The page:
‘Their resemblance to one another, though remote, was uncanny. Some-thing palpitating and delicate, demonically ethereal veiled both their pallid visages, something he had not seen in a woman's face before. But from the face of the younger woman in blue it glared, thundered incomparably more powerfully ... She was about twenty years old, tall, slim. Pretty? Something too chilling emanated from her too pale, thin, yet entirely classically formed features, predatory yet affectionate, horrifying in their spectral ghastliness and ferocity and also – an inhuman, superhuman, tenderness. Perhaps she was more than pretty – in other words, to the ordinary eye she was not beautiful – every magnificent beauty is darkened by her own excessive splendour. Yet none of the marvellous peculiarities of her face could explain the devastating and eerie impression she imparted.'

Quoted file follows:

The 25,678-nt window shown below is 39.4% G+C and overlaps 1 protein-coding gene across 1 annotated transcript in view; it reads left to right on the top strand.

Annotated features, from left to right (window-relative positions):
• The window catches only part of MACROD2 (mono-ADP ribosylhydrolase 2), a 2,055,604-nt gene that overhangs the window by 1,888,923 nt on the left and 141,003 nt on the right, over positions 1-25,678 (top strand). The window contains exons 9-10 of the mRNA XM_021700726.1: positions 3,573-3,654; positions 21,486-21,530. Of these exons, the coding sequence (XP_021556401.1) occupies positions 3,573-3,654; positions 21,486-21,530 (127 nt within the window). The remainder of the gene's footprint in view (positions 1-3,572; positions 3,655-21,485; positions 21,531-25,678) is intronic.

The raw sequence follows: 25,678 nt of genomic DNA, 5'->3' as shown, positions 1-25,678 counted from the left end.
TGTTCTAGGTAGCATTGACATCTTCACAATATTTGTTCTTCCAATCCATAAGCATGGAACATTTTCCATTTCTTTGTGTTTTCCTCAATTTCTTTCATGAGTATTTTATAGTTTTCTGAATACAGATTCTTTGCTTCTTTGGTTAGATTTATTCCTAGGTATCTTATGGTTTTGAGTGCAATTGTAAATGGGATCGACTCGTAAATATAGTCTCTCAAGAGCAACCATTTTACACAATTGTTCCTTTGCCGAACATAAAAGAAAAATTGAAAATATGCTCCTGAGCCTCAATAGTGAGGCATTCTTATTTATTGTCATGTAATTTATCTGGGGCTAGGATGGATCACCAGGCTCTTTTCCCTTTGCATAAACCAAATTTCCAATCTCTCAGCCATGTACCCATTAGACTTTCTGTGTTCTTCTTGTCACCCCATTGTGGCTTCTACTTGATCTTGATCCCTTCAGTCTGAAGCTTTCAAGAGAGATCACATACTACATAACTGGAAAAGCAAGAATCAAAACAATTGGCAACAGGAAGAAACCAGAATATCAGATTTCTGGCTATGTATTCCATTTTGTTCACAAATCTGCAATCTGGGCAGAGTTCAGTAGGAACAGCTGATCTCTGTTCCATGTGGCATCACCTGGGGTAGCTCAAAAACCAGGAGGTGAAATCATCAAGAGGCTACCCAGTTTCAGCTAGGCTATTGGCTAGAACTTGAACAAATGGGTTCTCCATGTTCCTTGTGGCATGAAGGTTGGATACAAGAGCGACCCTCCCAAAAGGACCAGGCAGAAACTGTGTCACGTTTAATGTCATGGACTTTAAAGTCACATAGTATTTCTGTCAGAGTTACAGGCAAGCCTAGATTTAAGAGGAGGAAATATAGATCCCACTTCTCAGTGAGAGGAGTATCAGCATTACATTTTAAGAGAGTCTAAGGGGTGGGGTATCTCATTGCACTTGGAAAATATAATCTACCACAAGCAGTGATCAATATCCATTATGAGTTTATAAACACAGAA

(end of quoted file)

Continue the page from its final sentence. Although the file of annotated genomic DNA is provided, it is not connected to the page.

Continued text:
Within Klíma's (as he describes it) world-phantasm, women persist in being the downfall of young men. This is not as negative as it initially seems; indeed, women are deified as “She” and “Her”, often depicted as strong and sensible, whilst men are indecisive and seethe with self-doubt. Masochistic elements creep into Glorious Nemesis. Though perhaps not to the extremes of Sacher-Masoch's Severin, Sider spends the rest of his life pursuing the women. Even after years pass, once he forgets, one lady returns to his thoughts as an obsessive compulsion, ‘no matter where he was, he saw only Her, Her, Her and her terrible mirrored glare, piercing his eyes and soul with a funeral chill'. After a lifetime of returning and leaving Cortona, to both search for and flee his “ghastly love”, Sider soon begins to doubt his own existence. Thereafter, using Sider's ‘steadily growing insanity', the novella becomes a philosophical treatise: a means to question whether there is a visible divide between dreams and reality.Klíma's dialectics are at the core of Glorious Nemesis.